12. A strain relief structure as in claim 10 unitarily molded from a plastic material.
13. A strain relief structure as in claim 10 wherein said first shoulder of said transverse wall is disposed generally adjacent the rear wall and the top of said strain relief structure, said second shoulder being disposed at a location spaced from said rear wall and said top.
14. A strain relief structure as in claim 13 wherein said first and second shoulders are disposed intermediate the top of the strain relief structure and the finger thereof.
15. A strain relief structure for achieving strain relief connection between a flat flexible cable and a circuit board, said strain relief structure comprising: a body having,
aperture means for receiving the cable;
strain relief means for engaging the cable and preventing removal of the cable from the strain relief structure;
a first insertion control means for defining a first depth of insertion of said cable into said strain relief structure, said first insertion control means being constructed to permit selective disengagement of said cable from said first insertion control means; and
a second insertion control means defining a second depth of insertion of said cable into said strain relief structure.
16. A strain relief structure as in claim 15 wherein said first and second insertion control means are disposed to engage the cable after at least a portion of the cable has been engaged by the strain relief means.
17. A strain relief structure as in claim 15 further comprising board mounting means on said body for lockingly mounting said body to the circuit board.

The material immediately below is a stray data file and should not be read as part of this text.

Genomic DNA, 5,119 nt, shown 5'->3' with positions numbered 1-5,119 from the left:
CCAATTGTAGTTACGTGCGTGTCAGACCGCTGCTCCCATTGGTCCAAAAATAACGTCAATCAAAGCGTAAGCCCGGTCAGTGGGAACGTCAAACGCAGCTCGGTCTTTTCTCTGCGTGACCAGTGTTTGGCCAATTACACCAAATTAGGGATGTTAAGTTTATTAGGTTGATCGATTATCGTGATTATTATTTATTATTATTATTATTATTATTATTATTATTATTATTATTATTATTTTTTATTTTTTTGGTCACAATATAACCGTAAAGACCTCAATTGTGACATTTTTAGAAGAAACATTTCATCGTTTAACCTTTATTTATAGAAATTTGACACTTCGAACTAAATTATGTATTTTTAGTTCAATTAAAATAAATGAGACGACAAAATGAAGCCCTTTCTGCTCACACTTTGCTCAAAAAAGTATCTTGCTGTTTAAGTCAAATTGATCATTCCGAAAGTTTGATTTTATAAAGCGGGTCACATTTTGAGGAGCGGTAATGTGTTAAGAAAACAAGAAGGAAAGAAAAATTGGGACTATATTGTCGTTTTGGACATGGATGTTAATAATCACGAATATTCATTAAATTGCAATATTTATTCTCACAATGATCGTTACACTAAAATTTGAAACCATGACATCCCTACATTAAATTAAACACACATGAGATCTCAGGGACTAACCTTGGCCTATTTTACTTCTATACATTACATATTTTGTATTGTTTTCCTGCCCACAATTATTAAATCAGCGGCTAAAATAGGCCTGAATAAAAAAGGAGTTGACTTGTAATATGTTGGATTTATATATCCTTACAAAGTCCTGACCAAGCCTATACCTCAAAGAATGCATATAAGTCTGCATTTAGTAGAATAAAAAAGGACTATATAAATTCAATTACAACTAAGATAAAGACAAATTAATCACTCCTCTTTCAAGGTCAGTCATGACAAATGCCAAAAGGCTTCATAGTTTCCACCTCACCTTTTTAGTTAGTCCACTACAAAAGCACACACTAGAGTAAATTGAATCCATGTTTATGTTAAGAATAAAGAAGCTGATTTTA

18. A strain relief structure as in claim 15 of unitary molded plastic construction.
Description
BACKGROUND OF THE INVENTION

Electrical devices often comprise cables which extend from one printed circuit board to another or from a printed circuit board to an electrical component. In many instances the cable is a flat flexible cable having a plurality of generally parallel conductors and a flexible insulation disposed around and between the respective conductors. In some instances an electrical connector with terminals therein is mounted to the printed circuit board, such that the terminals of the connector are electrically connected to the conductive areas on the circuit board. A cable may then be terminated to a second electrical connector which can be mated to the board-mounted connector. Connections of this type are employed when it is necessary to periodically separate the cable from the circuit board. However, these mateable pairs of connectors are relatively expensive and can represent a substantial cost penalty in the highly competitive electronics industry. As a result, it is desirable to directly and permanently connect the conductors of the cable to the conductive areas on the circuit board in situations where periodic disconnection will not be required. This direct connection of the cable to the circuit board can result in substantial cost savings and manufacturing efficiencies. In particular, the respective conductive leads of the cable can be soldered directly to the conductive areas on the circuit board without mateable pairs of terminals and connector housings.